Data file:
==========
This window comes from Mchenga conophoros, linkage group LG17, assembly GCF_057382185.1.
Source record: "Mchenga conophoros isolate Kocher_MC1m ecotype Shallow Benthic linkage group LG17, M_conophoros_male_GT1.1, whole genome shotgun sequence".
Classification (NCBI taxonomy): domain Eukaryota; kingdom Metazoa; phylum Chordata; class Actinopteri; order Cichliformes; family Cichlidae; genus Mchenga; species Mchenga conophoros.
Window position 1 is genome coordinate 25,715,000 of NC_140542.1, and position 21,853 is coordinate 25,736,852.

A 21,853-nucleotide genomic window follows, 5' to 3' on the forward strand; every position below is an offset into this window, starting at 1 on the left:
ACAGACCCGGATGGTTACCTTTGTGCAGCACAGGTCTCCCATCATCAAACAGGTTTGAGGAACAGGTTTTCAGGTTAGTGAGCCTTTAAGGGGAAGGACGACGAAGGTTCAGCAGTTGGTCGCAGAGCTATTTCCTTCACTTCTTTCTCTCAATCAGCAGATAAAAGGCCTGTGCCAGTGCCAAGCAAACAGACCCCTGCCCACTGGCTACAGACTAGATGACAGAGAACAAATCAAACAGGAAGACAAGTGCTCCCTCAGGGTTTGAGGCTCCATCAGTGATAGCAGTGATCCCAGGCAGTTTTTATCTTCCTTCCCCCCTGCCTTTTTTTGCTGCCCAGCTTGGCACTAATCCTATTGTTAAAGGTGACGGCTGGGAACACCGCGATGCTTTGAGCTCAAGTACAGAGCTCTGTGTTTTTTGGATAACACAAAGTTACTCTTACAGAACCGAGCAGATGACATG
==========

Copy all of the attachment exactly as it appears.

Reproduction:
This window comes from Mchenga conophoros, linkage group LG17, assembly GCF_057382185.1.
Source record: "Mchenga conophoros isolate Kocher_MC1m ecotype Shallow Benthic linkage group LG17, M_conophoros_male_GT1.1, whole genome shotgun sequence".
Classification (NCBI taxonomy): domain Eukaryota; kingdom Metazoa; phylum Chordata; class Actinopteri; order Cichliformes; family Cichlidae; genus Mchenga; species Mchenga conophoros.
Window position 1 is genome coordinate 25,715,000 of NC_140542.1, and position 21,853 is coordinate 25,736,852.

A 21,853-nucleotide genomic window follows, 5' to 3' on the forward strand; every position below is an offset into this window, starting at 1 on the left:
ACAGACCCGGATGGTTACCTTTGTGCAGCACAGGTCTCCCATCATCAAACAGGTTTGAGGAACAGGTTTTCAGGTTAGTGAGCCTTTAAGGGGAAGGACGACGAAGGTTCAGCAGTTGGTCGCAGAGCTATTTCCTTCACTTCTTTCTCTCAATCAGCAGATAAAAGGCCTGTGCCAGTGCCAAGCAAACAGACCCCTGCCCACTGGCTACAGACTAGATGACAGAGAACAAATCAAACAGGAAGACAAGTGCTCCCTCAGGGTTTGAGGCTCCATCAGTGATAGCAGTGATCCCAGGCAGTTTTTATCTTCCTTCCCCCCTGCCTTTTTTTGCTGCCCAGCTTGGCACTAATCCTATTGTTAAAGGTGACGGCTGGGAACACCGCGATGCTTTGAGCTCAAGTACAGAGCTCTGTGTTTTTTGGATAACACAAAGTTACTCTTACAGAACCGAGCAGATGACATG